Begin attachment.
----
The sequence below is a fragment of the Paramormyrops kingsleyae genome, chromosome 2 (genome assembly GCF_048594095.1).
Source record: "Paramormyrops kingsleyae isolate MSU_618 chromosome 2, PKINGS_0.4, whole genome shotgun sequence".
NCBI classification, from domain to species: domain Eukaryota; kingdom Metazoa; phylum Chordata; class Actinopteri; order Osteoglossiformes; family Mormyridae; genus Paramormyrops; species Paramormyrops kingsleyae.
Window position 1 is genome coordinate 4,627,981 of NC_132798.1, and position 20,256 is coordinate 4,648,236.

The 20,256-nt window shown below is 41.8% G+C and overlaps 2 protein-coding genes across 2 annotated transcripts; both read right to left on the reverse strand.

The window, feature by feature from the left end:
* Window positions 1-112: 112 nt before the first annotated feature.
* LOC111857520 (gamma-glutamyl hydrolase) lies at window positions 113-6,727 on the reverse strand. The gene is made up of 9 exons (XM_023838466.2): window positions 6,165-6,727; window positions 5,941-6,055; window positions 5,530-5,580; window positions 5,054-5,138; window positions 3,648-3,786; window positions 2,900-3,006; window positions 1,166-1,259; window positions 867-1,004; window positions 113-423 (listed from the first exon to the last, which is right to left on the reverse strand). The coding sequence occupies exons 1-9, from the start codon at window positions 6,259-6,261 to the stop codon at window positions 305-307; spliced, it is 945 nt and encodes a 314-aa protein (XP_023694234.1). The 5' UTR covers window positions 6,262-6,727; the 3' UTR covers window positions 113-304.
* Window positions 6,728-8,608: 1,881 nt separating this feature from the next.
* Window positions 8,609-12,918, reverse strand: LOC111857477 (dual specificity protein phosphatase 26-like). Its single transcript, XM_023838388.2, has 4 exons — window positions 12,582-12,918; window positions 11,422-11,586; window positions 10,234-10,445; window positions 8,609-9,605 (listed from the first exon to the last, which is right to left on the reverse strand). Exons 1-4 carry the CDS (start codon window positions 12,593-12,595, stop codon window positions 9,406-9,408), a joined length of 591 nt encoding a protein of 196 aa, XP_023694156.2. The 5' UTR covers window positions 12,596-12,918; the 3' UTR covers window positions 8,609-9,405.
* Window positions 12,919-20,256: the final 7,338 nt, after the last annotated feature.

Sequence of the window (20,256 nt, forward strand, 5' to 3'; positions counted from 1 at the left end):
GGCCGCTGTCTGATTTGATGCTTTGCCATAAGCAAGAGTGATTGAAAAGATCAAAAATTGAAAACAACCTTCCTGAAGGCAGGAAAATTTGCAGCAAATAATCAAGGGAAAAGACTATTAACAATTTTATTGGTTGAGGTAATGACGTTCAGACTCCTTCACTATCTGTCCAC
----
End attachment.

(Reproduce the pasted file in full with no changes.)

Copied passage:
The sequence below is a fragment of the Paramormyrops kingsleyae genome, chromosome 2 (genome assembly GCF_048594095.1).
Source record: "Paramormyrops kingsleyae isolate MSU_618 chromosome 2, PKINGS_0.4, whole genome shotgun sequence".
NCBI classification, from domain to species: domain Eukaryota; kingdom Metazoa; phylum Chordata; class Actinopteri; order Osteoglossiformes; family Mormyridae; genus Paramormyrops; species Paramormyrops kingsleyae.
Window position 1 is genome coordinate 4,627,981 of NC_132798.1, and position 20,256 is coordinate 4,648,236.

The 20,256-nt window shown below is 41.8% G+C and overlaps 2 protein-coding genes across 2 annotated transcripts; both read right to left on the reverse strand.

The window, feature by feature from the left end:
* Window positions 1-112: 112 nt before the first annotated feature.
* LOC111857520 (gamma-glutamyl hydrolase) lies at window positions 113-6,727 on the reverse strand. The gene is made up of 9 exons (XM_023838466.2): window positions 6,165-6,727; window positions 5,941-6,055; window positions 5,530-5,580; window positions 5,054-5,138; window positions 3,648-3,786; window positions 2,900-3,006; window positions 1,166-1,259; window positions 867-1,004; window positions 113-423 (listed from the first exon to the last, which is right to left on the reverse strand). The coding sequence occupies exons 1-9, from the start codon at window positions 6,259-6,261 to the stop codon at window positions 305-307; spliced, it is 945 nt and encodes a 314-aa protein (XP_023694234.1). The 5' UTR covers window positions 6,262-6,727; the 3' UTR covers window positions 113-304.
* Window positions 6,728-8,608: 1,881 nt separating this feature from the next.
* Window positions 8,609-12,918, reverse strand: LOC111857477 (dual specificity protein phosphatase 26-like). Its single transcript, XM_023838388.2, has 4 exons — window positions 12,582-12,918; window positions 11,422-11,586; window positions 10,234-10,445; window positions 8,609-9,605 (listed from the first exon to the last, which is right to left on the reverse strand). Exons 1-4 carry the CDS (start codon window positions 12,593-12,595, stop codon window positions 9,406-9,408), a joined length of 591 nt encoding a protein of 196 aa, XP_023694156.2. The 5' UTR covers window positions 12,596-12,918; the 3' UTR covers window positions 8,609-9,405.
* Window positions 12,919-20,256: the final 7,338 nt, after the last annotated feature.

Sequence of the window (20,256 nt, forward strand, 5' to 3'; positions counted from 1 at the left end):
GGCCGCTGTCTGATTTGATGCTTTGCCATAAGCAAGAGTGATTGAAAAGATCAAAAATTGAAAACAACCTTCCTGAAGGCAGGAAAATTTGCAGCAAATAATCAAGGGAAAAGACTATTAACAATTTTATTGGTTGAGGTAATGACGTTCAGACTCCTTCACTATCTGTCCAC